What Time is it in Nature: Common Whitetail Dragonfly

I wrote this for the blog at the museum where I work a few weeks ago. Thought you all might be interested!

NC Museum of Natural Sciences Blogs

Summer is nearly here, and the dragonflies have returned to Prairie Ridge!  On any given day, you might see 15 or 20 species of dragonflies and damselflies at the pond, but some species are more common than others.  The Common Whitetail (Plathemis lydia), as the name suggests, is one of the most commonly spotted dragonflies at Prairie Ridge.

Common whitetail male at the pond

Common Whitetails are found throughout the US and in every county in North Carolina, so they are one of the most common species in the country.  They are medium-sized dragonflies that reach lengths of just under 2 inches with wingspans of about 2.25 inches and have relatively broad abdomens.  Males, as seen in the image above, have wide black or dark brown bands along the center of each wing and a bright white abdomen.  Females look quite different, sporting three black spots along the upper edge of each wing and brown abdomens with…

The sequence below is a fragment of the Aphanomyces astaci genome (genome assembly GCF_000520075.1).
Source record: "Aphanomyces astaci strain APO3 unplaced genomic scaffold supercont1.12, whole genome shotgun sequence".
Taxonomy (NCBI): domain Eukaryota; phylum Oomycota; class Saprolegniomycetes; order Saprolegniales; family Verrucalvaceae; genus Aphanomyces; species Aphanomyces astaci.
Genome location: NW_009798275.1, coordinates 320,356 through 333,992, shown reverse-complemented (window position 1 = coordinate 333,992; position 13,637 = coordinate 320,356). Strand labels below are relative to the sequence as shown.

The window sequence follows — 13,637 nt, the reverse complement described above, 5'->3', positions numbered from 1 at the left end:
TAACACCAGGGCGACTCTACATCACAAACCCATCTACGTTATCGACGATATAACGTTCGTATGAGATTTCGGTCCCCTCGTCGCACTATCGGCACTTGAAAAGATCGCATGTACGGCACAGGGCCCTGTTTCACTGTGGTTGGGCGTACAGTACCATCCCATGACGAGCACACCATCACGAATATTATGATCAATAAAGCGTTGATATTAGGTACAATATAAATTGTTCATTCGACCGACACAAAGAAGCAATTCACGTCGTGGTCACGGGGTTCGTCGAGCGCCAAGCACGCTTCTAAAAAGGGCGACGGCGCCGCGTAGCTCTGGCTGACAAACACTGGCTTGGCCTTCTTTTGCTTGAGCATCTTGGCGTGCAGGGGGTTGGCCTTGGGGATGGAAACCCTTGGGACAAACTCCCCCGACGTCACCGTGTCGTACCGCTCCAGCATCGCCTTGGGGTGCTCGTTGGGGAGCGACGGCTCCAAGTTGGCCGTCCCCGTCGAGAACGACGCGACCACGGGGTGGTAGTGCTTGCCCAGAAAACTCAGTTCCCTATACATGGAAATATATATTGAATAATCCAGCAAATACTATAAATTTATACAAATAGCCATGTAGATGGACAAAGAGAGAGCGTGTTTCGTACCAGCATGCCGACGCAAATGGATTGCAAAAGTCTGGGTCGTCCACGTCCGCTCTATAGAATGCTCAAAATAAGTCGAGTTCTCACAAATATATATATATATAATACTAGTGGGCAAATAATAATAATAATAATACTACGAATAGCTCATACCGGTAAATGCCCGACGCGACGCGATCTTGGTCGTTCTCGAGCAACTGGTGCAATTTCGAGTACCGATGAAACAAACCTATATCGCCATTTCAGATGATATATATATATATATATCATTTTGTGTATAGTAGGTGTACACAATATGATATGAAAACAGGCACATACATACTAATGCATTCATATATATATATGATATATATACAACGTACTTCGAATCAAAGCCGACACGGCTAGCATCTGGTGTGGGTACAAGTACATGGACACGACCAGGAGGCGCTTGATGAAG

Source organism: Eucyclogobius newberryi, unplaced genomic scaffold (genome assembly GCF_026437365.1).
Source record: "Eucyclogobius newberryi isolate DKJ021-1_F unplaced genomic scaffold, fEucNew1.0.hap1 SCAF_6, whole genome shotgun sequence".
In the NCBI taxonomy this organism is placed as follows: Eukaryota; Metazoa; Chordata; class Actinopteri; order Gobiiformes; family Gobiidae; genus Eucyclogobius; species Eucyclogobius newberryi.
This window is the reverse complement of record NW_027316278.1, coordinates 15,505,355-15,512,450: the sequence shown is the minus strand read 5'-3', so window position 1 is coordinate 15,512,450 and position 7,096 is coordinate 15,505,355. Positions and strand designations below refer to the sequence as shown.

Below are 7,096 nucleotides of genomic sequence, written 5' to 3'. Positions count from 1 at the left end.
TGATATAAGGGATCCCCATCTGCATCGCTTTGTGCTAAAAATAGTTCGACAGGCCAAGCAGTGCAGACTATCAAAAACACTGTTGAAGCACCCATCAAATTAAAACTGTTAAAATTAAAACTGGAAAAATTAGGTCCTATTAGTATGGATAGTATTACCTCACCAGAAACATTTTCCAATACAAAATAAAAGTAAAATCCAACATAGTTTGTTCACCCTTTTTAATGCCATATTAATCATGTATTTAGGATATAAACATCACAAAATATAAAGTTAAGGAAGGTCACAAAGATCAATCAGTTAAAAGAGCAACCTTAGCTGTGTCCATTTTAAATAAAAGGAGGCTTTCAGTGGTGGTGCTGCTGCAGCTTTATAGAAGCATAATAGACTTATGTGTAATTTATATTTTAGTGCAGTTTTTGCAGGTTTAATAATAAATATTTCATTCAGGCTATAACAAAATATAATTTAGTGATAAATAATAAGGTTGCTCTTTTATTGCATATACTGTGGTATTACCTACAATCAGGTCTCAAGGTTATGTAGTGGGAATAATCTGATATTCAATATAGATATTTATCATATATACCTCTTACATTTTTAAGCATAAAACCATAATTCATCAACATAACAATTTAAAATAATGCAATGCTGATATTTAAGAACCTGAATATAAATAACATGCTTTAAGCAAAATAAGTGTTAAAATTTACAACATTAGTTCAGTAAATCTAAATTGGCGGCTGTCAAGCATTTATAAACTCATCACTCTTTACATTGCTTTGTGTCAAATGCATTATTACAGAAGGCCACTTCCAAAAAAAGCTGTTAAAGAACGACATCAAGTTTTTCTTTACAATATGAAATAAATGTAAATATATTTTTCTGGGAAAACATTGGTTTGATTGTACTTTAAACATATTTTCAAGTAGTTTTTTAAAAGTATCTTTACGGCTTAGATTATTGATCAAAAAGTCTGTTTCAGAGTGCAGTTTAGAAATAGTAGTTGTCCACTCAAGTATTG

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2 thoughts on “What Time is it in Nature: Common Whitetail Dragonfly

  1. While walking my dog this morning, I noticed lots of dragonflies near our wooded areas. This is very unusual for our area. Are dragonflies symbolic of anything? Thanks.

    • Was it what you’d call a swarm? If so, what you were seeing was a feeding group of dragonflies taking advantage of an abundance of prey. And if so, I hope you’ll consider reporting it to my dragonfly swarm project! You can find a form in the link at the top of the page if you’d like to share your observations.

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